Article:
Linear Zoetrope - Pacman
Group project - each group are required to design, build, and mount a linear zoetrope from scratch at their destined location within the lab.
Dividing the class into five randomly assigned groups, Josefina drew the lucky straw for our group to be placed right above the 10th floor entrance elevators. Winning the most coveted spot was part one. Making something cool (and avoiding smashing the brains out of people) was the real challenge for us.
Well... I did sign a
contract to sell my soul to the devil
letter of agreement so I won't elaborate too much on the technical details even though it's already patented. Dang, that's the juicy part of the design.
Having a huge advantage considering
I've been building junk for a while
my degree in architecture, we went with my design pitch.
Basically the zoetrope is tilted at an angle to compensate for the difference of height to eye level.
Use the metric system already. Seriously. Stop living in a hole.
As of the animation, we all agreed that we needed to go with something geeky in order to fit and be the face of DT's (Design & Technology) lab. From my random pacman suggestion it sounded like a classic so we went with it. Josefina took the reins for the animation, compression, and printing.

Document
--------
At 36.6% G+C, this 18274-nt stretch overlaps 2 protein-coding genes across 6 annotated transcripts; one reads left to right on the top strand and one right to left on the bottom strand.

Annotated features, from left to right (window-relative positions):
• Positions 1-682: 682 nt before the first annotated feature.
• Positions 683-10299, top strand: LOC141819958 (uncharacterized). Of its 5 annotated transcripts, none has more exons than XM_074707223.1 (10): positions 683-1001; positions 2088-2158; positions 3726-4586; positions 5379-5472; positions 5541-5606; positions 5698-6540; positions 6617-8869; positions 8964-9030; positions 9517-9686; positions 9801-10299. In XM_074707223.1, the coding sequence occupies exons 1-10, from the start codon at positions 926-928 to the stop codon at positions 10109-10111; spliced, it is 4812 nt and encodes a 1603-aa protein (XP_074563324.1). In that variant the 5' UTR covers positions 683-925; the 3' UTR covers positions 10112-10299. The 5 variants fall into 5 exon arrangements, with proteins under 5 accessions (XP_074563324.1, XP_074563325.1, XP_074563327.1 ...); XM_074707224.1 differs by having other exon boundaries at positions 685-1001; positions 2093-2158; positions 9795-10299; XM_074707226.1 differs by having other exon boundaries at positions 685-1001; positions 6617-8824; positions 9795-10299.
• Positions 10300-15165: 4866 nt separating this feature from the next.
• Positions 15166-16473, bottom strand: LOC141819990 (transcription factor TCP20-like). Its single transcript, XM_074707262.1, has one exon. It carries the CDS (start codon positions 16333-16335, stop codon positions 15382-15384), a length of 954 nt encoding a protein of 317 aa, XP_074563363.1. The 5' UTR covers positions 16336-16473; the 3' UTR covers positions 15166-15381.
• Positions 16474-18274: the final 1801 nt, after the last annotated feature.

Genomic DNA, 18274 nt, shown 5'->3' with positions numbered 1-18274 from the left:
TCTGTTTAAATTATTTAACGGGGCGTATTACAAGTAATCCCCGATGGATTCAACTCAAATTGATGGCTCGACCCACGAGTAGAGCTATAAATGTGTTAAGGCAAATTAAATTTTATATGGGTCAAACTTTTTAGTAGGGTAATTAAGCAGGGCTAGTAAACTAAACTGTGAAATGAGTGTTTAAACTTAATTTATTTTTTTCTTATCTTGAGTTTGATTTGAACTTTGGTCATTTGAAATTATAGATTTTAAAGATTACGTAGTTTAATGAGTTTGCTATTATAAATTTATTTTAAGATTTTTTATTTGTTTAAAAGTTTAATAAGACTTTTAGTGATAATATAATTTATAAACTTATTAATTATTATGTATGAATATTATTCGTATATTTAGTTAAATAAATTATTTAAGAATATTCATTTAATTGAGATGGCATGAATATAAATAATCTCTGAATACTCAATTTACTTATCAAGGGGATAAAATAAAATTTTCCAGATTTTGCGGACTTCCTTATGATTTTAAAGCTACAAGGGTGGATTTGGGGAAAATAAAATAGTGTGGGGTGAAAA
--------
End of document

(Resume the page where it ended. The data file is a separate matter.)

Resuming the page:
[Click to enlarge.]
Things I didn't totally account for at the time
Asking for some $$ from outside sources. Most of the supplies came from our own pockets which would have tasted better as a couple of steak dinners.
Trusting the school's now-crapped-out a.parsons server. There goes all my blog posts.
The quality of the laser cutting wasn't as uniformed and precise as I had wished, with the super long queue, we had to hand cut a lot of the slits on the front panel. In addition, they used the wrong side of the cardboard on two of the panels hence the you-probably-wouldn't-have-noticed-if-I-didn't-tell-you different colors. See side view pic.
I would have tweaked the design a bit (fine, a lot) if I knew we were allowed to drill into the walls. Well of course you get permission when it's already too late. Anyhoo, I would have used metal instead of foam and cardboard. Also, if I knew they weren't taking it down within a couple months I would have avoided using that much glue. With four precaution measures, I'm sure it won't fall and knock someone out, but I wouldn't be so certain that the "art" piece itself would remain at its prime when it's gone.
As of the display time, we were told the lab was already planning on a makeover during that summer. I graduated before it was taken down. Last I heard it was still mounted there. Amazing.
Outdated class blog - http://submediaanimation.wordpress.com/
Linear Zoetrope Part II
Send me back up plz...